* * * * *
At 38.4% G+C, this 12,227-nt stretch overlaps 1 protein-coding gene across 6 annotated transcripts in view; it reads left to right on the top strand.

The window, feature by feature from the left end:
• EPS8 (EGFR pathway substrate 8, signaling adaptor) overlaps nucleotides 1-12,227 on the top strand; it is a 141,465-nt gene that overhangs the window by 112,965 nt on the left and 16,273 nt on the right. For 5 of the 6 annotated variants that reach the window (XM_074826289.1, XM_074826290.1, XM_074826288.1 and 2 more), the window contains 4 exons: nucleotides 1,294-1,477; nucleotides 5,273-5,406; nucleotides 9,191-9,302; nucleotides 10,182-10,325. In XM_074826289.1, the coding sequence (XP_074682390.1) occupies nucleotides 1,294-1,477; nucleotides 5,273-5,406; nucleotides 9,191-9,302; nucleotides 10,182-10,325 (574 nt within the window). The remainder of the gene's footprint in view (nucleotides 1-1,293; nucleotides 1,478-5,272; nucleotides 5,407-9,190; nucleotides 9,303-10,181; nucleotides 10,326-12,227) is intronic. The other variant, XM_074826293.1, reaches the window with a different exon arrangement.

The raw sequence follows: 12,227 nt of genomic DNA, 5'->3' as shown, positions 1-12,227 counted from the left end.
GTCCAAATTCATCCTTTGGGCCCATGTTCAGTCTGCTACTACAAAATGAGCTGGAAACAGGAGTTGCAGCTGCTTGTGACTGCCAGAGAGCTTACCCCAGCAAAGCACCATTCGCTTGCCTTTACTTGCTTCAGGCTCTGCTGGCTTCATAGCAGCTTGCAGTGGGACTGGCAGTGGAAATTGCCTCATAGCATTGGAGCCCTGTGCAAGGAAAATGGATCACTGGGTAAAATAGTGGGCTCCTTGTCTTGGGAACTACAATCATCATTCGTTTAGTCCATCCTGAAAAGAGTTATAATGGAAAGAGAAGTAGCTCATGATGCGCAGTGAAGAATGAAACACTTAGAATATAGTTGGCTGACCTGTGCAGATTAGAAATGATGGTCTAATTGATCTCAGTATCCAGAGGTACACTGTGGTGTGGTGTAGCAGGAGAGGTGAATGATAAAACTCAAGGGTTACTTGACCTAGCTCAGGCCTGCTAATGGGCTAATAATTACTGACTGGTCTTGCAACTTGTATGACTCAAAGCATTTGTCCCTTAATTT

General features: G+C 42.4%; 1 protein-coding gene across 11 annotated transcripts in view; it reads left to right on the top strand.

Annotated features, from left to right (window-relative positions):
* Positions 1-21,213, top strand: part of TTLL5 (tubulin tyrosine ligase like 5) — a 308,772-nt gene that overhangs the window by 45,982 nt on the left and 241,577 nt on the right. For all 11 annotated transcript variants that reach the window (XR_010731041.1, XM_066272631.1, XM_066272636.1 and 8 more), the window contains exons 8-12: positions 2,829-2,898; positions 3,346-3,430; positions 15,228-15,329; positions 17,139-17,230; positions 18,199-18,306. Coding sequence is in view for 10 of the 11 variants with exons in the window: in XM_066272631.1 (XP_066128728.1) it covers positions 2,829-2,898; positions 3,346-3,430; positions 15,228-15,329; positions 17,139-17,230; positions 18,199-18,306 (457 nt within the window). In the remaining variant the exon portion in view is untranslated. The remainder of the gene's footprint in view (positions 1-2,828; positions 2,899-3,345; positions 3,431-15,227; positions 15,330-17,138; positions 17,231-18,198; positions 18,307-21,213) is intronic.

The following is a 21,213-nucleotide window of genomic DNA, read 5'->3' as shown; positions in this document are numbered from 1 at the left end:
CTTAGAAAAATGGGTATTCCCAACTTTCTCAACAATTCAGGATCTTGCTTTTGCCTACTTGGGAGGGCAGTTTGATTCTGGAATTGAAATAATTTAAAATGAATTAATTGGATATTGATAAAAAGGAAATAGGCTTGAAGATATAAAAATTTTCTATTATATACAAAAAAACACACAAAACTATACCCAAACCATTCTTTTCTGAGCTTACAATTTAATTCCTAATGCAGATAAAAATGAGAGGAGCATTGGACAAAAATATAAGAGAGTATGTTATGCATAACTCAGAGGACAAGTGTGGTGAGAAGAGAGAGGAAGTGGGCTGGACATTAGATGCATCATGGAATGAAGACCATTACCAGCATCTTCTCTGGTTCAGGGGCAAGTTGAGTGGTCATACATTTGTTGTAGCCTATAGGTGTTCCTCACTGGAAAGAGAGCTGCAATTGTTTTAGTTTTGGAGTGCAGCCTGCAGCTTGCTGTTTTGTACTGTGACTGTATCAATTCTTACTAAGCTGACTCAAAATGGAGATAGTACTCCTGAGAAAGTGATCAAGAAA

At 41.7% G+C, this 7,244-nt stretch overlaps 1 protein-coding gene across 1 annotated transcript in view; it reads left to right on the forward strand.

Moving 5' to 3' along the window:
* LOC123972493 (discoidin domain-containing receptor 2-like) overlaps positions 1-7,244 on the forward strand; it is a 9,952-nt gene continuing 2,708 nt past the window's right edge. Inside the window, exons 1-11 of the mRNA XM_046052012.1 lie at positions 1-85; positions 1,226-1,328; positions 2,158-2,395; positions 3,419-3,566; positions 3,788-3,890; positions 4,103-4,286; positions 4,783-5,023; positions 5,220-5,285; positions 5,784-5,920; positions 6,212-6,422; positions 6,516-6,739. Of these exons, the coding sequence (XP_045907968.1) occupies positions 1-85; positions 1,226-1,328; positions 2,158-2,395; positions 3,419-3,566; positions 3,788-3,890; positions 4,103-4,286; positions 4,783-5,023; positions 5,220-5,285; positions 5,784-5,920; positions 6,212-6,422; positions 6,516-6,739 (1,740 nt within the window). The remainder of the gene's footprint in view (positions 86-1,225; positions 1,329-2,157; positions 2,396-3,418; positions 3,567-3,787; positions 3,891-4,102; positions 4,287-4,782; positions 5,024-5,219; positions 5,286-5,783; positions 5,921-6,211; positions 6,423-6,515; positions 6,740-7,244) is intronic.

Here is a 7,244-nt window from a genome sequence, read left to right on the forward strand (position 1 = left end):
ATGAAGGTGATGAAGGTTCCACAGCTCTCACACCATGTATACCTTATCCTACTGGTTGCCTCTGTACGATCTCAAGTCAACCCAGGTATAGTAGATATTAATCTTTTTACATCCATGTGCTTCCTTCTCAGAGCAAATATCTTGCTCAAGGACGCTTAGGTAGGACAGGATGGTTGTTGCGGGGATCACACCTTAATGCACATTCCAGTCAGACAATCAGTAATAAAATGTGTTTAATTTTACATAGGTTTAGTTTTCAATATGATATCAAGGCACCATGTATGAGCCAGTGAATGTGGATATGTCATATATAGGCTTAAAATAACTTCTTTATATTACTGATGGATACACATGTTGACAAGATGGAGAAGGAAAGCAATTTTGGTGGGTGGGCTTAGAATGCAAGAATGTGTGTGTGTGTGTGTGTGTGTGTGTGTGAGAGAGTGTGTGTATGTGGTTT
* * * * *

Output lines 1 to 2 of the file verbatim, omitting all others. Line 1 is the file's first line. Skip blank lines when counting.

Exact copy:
At 38.4% G+C, this 12,227-nt stretch overlaps 1 protein-coding gene across 6 annotated transcripts in view; it reads left to right on the top strand.

The window, feature by feature from the left end: